I just believe Buckingham Palace does not want to use it because against the law of the UK.
It is not against the law of the UK to socially use an unrecognized title. The Italian titles "Don" and "Donna" were used for the parents of the Duke of Kent's daughter-in-law in the engagement announcement from the palace. If Edoardo referred to himself as Count, I am sure Buckingham Palace would use it as well.


Quote:
Originally Posted by JGio View Post
Also, Beatrice wouldn’t be “Countess Edoardo Mapelli Mozzi”, but “Countess Beatrice Mapelli Mozzi” or just the “Countess Mapelli Mozzi”. In Italy women do not take their husband’s name and all noble women in Italy are known by their christening name and husband’s surname.
Unfortunately, Buckingham Palace imposes the British custom of using the husband's forename, even on persons who use foreign titles. The mother of the Duke of Edinburgh is referred to as Prince Andrew of Greece, in spite of Greek princesses being known by their own forenames.


Quote:
Originally Posted by Jacknch View Post
This article explains the current situation:

https://en.wikipedia.org/wiki/LGBT_nobility_and_royalty

Quote:
...despite the legalization of civil partnerships for same-sex couples in 2004, spouses of ennobled civil partners have not been allowed the extension of title and privilege from their spouses' ennoblements as those accorded to married opposite-sex spouses of ennobled persons.
I'm afraid that part of the article does not correctly explain the situation in the United Kingdom. Same-sex and opposite-sex couples are both now eligible for marriage and civil partnership; these are different legal institutions and legally a spouse is distinct from a civil partner. In addition, "extension of title and privilege from their spouses' ennoblements" is not "accorded to married opposite-sex spouses" as a category. It is solely accorded to noble men with female spouses. A noble woman is not allowed to extend her title and privileges to her husband. Thus, Edoardo Mapelli Mozzi is not a prince in spite of being married to a princess.


Quote:
Originally Posted by Jacknch View Post
Several years on, there has been no change or, by all accounts, attempts to change the status quo.
Several attempts have been made to change the status quo. Please see my earlier post (quoted by Denville) above, which links to one of those attempts.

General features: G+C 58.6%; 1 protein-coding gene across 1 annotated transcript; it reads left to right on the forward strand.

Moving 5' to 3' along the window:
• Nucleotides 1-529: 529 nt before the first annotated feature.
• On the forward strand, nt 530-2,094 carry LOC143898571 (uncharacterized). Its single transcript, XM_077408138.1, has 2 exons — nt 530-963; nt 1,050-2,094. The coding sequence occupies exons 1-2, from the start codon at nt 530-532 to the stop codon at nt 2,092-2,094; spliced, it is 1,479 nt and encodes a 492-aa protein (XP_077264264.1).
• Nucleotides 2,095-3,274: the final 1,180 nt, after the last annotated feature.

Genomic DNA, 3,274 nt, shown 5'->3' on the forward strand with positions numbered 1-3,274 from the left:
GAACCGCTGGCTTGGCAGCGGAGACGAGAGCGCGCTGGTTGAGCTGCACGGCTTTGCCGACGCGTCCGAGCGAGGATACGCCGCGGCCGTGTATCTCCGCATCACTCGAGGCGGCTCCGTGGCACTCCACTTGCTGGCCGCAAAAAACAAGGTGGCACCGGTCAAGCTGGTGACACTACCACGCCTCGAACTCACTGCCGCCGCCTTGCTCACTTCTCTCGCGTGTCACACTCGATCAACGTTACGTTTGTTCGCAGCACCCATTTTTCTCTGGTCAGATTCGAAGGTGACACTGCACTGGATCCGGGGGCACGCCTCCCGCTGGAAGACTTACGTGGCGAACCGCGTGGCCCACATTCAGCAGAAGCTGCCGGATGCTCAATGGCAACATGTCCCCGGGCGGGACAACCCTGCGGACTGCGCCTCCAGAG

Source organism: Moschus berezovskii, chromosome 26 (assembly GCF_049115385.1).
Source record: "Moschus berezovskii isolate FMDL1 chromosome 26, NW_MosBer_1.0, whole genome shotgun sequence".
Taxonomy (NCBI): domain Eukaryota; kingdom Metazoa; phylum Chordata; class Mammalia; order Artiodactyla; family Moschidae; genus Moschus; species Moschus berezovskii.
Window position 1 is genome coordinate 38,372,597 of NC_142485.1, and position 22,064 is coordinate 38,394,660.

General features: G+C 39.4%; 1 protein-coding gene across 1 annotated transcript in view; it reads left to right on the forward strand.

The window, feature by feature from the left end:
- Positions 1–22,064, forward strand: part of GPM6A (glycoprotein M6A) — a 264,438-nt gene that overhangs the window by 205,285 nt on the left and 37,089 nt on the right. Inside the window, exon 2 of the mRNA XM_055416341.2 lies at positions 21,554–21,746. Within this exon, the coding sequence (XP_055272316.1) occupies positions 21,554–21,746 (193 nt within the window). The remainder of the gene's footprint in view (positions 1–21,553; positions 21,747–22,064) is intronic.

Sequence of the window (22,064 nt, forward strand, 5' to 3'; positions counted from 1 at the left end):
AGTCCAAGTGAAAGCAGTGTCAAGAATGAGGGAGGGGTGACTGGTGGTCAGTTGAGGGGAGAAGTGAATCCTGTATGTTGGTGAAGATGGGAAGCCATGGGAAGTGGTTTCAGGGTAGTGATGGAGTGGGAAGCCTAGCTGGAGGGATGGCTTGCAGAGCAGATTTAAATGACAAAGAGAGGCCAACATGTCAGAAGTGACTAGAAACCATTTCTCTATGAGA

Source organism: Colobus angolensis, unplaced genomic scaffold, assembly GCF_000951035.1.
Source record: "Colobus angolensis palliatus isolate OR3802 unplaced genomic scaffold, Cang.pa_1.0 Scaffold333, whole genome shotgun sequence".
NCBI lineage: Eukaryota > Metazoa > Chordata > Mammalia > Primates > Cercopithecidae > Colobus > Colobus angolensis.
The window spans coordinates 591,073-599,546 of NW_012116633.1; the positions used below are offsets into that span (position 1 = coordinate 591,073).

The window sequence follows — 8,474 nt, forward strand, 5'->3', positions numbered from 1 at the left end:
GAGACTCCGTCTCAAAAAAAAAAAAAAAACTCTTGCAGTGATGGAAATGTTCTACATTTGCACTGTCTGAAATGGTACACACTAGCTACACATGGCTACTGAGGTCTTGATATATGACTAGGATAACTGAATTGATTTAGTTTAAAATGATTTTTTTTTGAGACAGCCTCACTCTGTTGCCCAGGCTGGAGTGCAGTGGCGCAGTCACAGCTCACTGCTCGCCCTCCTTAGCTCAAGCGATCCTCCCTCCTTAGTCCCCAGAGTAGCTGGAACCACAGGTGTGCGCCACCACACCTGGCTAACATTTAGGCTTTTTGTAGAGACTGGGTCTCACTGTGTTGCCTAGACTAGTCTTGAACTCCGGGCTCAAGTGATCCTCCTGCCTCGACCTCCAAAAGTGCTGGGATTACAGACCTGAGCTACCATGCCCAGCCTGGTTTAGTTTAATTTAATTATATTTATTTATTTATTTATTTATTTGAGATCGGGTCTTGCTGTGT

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  #5149  
Old 07-24-2020, 01:57 PM
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Originally Posted by Tatiana Maria View Post




I'm afraid that part of the article does not correctly explain the situation in the United Kingdom. Same-sex and opposite-sex couples are both now eligible for marriage and civil partnership; these are different legal institutions and legally a spouse is distinct from a civil partner. In addition, "extension of title and privilege from their spouses' ennoblements" is not "accorded to married opposite-sex spouses" as a category. It is solely accorded to noble men with female spouses. A noble woman is not allowed to extend her title and privileges to her husband. .
BTW, that is not unique to the UK. Among the European countries where the nobility is still legally recognized , I believe that Spain is the only one where noble women are able to extend their privileges to their husbands. And, nowadays BTW, those privileges are restricted in practice only to the use of a title and a honorary prefix like Excelentísimo Señor or Ilustrísimo Señor for example.

In Belgium and the Netherlands, even if the husband adopts his wife’s family name or if their children use their mother’s family name , they don’t acquire her nobility or title .
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  #5150  
Old 07-24-2020, 02:25 PM
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Originally Posted by Tatiana Maria View Post
"Abolished" means simply that legal recognition of the titles has been revoked. If the government were to criminalize even the social use of courtesy titles, that would be a step further than abolition. At least that is the usage I have observed.

It is not against the law of the UK to socially use an unrecognized title. The Italian titles "Don" and "Donna" were used for the parents of the Duke of Kent's daughter-in-law in the engagement announcement from the palace. If Edoardo referred to himself as Count, I am sure Buckingham Palace would use it as well..

Unfortunately, Buckingham Palace imposes the British custom of using the husband's forename, even on persons who use foreign titles. The mother of the Duke of Edinburgh is referred to as Prince Andrew of Greece, in spite of Greek princesses being known by their own forenames.
With abolition we mean they simply don’t exist anymore, while a missed recognition is that they exist and can be carried on but not to the eyes of the State. Title legally don’t exist. But the outcome is the same..

Of course she’s just Mrs. Edoardo Mapelli Mozzi, no comital title for her. But from the Italian heraldry point of view, she is Contessa Beatrice Mapelli Mozzi, not Contessa Edoardo Mapelli Mozzi. Italy does it differently. If she were accorded the title by BP, she would be Countess Edoardo, but it’s not the case.